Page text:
You can download it here.

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Credit: Stepanavan District

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[ACYOA Dispatches]: Lake Sevan.

July 22, 2010

By Arman Ayrapetyan

Nothing on this three-week trip has topped the excitement of climbing the mountains around Lake Sevan. Together our group scaled the steep mountainside along with Tigran, our tour guide. It felt as though we would never make it to the top, and I had some thoughts of calling it quits, but I forced myself to finish the climb. As we got higher, it started getting colder, our ears started to pop, and for me, it became increasingly harder to breathe.

At the top of the tallest mountain we climbed, sat what we thought was a lightning rod, surrounded by a wide field. Lake Sevan was a great view from the top, and our hotel was as small as a fingernail.

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Credit: Arman Ayrapetyan

To our surprise we heard thunder, and not too long after, it started to drizzle. After taking our pictures, we started working our way back down. The mountain became increasingly slippery and I found myself falling on sharp plants. Due to the poor traction of my sneakers, I was the last one to make it to the bottom. We then bypassed an angry dog and finished the climb with a victory picture.

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Credit: Arman Ayrapetyan

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[ACYOA Dispatches]: Visit to Khor Virab.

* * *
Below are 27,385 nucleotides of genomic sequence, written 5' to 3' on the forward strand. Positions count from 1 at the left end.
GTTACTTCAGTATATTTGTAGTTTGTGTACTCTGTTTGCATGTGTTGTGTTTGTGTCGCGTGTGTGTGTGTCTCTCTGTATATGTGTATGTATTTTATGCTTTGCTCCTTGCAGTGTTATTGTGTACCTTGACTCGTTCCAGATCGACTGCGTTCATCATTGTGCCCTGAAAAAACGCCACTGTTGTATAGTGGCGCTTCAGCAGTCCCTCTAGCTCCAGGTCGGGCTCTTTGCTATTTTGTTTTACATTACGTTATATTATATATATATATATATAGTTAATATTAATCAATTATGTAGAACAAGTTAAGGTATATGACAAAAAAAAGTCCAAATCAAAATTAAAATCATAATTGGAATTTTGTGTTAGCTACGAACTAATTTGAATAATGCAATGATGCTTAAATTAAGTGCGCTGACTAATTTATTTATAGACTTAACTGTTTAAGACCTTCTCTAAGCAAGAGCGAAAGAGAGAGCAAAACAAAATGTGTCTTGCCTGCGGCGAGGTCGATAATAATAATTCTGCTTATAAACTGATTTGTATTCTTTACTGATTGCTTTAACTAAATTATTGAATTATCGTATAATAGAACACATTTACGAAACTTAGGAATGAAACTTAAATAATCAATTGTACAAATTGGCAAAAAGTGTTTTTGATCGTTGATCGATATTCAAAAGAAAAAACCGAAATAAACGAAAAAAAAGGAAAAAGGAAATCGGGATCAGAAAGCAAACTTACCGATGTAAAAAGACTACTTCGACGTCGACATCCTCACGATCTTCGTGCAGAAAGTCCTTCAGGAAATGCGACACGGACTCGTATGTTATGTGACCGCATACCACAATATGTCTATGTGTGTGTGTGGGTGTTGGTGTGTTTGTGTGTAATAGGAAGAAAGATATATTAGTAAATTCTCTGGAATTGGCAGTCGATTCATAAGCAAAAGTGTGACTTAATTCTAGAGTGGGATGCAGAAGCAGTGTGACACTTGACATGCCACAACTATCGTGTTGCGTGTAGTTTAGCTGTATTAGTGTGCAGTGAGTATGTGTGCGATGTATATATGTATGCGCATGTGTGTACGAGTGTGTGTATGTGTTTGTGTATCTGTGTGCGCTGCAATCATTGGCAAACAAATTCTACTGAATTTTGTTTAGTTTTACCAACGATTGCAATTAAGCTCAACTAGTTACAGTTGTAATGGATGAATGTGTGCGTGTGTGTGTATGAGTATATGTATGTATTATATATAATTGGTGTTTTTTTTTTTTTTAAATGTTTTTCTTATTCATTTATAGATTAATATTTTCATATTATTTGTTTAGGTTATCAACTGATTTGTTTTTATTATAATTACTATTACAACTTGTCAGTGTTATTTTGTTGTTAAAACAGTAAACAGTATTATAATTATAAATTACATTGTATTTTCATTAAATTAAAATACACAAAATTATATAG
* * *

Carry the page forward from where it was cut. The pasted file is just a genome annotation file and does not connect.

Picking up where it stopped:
July 21, 2010

By Paul Derderian

On July 18, we visited Khor Virab, the pit where St. Gregory resided for 13 years before healing King Drtad through prayer.  Khor Virab truly surpassed our expectations.  Mt. Ararat was the first thing we saw as we pulled up to the parking lot.  It was the closest view of the mountain we had seen yet.  I was instantly in awe of the beautiful sight — our motherland.

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Credit: Paul Derderian

After we climbed the stone steps leading  to the church at Khor Virab, we participated in Badarak.  The Divine Liturgy was held in a church across from St. Gregory’s chapel, which contains an entranceway to the infamous pit.  The liturgy was beautiful; the choir had a full angelic sound, providing bass, alto, and soprano sounds for each hymn. A Der Hayr said the confession during the singing of the “Der Voghormya,” instead of after the hymn like we are used to.  This had such a powerful effect on all of us, as it emphasized the fact that we were asking the Lord for mercy and forgiveness of our sins.